body cavity

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bod·y cav·i·ty

the collective visceral cavity of the trunk (thoracic cavity plus abdominopelvic cavity), bounded by the superior thoracic aperture above, the pelvic floor below, and the body walls (parietes) in between.
Synonym(s): celom (2) , celoma, coelom (1)
Farlex Partner Medical Dictionary © Farlex 2012

body cavity

n.
1. See coelom.
2. Any of the cavities of the body that adjoin external orifices, such as the mouth or rectum.
The American Heritage® Medical Dictionary Copyright © 2007, 2004 by Houghton Mifflin Company. Published by Houghton Mifflin Company. All rights reserved.

body cavity

Any space in the body that does not freely communicate with the outside. Body cavities are covered with specialised lining cells—e.g., mesothelial cells in the pericardium, peritoneum and pleura.

Body cavity types
• Major—Pericardial, pleural, peritoneal, cerebrospinal.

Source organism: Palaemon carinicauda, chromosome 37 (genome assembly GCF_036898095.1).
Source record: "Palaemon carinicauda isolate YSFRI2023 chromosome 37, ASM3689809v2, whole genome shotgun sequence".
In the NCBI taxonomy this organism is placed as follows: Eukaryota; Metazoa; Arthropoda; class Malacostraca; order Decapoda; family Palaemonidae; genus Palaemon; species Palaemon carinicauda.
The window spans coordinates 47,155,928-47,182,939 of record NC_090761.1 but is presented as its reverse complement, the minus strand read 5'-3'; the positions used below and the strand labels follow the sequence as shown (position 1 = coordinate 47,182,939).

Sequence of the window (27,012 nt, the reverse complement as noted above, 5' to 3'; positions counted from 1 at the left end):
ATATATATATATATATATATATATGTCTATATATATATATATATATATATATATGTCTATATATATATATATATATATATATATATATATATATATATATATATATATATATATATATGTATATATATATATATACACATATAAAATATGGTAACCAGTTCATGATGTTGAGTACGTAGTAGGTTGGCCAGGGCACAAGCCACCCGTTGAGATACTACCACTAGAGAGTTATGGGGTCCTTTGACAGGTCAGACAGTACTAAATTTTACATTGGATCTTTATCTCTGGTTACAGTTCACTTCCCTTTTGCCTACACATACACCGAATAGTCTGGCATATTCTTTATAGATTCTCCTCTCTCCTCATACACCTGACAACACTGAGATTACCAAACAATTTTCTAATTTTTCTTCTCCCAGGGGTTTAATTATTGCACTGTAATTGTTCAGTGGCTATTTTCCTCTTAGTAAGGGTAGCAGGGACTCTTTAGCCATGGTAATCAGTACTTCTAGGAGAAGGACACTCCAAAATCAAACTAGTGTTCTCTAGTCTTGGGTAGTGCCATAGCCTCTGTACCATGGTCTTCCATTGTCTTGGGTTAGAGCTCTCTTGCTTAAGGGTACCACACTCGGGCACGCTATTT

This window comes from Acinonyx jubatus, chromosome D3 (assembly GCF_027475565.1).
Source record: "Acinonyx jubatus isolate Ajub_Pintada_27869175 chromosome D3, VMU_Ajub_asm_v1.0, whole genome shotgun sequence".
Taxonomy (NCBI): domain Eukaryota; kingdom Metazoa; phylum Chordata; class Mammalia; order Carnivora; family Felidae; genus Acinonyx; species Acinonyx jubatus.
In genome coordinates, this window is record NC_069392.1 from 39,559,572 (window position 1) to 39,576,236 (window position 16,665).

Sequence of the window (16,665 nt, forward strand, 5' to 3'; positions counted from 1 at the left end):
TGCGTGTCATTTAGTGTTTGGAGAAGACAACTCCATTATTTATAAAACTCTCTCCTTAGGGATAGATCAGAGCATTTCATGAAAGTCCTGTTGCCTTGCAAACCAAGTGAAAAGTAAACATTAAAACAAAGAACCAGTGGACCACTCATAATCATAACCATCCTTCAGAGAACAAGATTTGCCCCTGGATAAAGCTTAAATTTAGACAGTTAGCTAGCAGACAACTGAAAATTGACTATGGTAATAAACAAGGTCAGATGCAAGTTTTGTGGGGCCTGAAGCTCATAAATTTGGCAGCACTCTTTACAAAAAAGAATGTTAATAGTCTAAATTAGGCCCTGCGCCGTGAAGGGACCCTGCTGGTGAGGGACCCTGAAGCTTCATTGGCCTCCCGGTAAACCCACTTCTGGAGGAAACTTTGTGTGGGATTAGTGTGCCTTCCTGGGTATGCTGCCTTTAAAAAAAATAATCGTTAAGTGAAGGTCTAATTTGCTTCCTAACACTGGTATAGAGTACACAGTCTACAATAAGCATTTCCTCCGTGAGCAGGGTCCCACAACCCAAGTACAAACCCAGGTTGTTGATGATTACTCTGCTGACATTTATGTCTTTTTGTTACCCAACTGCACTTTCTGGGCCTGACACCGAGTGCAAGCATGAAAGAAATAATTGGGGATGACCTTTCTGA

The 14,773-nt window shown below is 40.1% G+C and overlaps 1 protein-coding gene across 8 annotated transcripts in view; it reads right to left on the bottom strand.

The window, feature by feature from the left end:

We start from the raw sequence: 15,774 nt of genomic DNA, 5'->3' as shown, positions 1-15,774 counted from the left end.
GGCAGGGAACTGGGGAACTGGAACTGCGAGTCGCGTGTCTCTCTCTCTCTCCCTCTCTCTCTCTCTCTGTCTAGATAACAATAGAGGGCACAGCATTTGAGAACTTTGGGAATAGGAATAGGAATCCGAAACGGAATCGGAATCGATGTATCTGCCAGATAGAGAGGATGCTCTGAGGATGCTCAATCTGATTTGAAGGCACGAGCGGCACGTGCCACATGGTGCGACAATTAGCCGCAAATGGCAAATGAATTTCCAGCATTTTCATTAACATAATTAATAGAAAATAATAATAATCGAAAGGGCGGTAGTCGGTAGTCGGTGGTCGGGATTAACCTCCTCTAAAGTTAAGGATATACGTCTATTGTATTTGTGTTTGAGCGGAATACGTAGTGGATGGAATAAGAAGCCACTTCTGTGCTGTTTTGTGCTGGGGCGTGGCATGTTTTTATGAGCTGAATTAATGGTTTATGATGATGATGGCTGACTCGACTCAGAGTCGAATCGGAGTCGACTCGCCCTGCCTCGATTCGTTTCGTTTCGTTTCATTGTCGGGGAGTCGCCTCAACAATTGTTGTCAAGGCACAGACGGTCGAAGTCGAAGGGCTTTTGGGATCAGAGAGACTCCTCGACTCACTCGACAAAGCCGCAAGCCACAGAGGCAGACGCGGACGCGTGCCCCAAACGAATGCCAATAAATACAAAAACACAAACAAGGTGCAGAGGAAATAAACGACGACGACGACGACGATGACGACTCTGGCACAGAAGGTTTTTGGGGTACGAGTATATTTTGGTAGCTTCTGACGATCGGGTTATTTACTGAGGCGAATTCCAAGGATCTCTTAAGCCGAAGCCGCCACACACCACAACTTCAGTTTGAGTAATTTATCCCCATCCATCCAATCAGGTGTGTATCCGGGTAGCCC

• Minor—Amniotic, anterior chamber of the eye, cul de sac, hydrocele, oral cavity, synovial, vitreous.
Segen's Medical Dictionary. © 2012 Farlex, Inc. All rights reserved.

bod·y cav·i·ty

(bod'ē kav'i-tē)
The collective visceral cavity of the trunk (thoracic cavity plus abdominopelvic cavity), bounded by the superior thoracic aperture above, the pelvic floor below, and the body walls (parietes) in between.
Synonym(s): celom (2) , celoma.
Medical Dictionary for the Health Professions and Nursing © Farlex 2012
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CAVITIES OF THE BODY

body cavity

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CAVITIES OF THE BODY
1. Any hollow space within the body. See: illustration
2. A hidden body space that is accessible from the outside, e.g., rectum or vagina. Referred to in “body cavity search for contraband”.
3. Derivatives of the coelom, i.e., the pericardial, peritoneal, and plural sacs. See: coelom
See also: cavity
Medical Dictionary, © 2009 Farlex and Partners

body cavity

the space within the body of most animals in which the gut and various organs are suspended. It normally contains fluid and is derived embryologically in different ways in different groups of animals. Absent in PLATYHELMINTHS and NEMERTINE worms, it is derived from the COELOM in vertebrates and from the HAEMOCOEL in arthropods and molluscs. It occurs as an intercellular space in nematode worms.
Collins Dictionary of Biology, 3rd ed. © W. G. Hale, V. A. Saunders, J. P. Margham 2005
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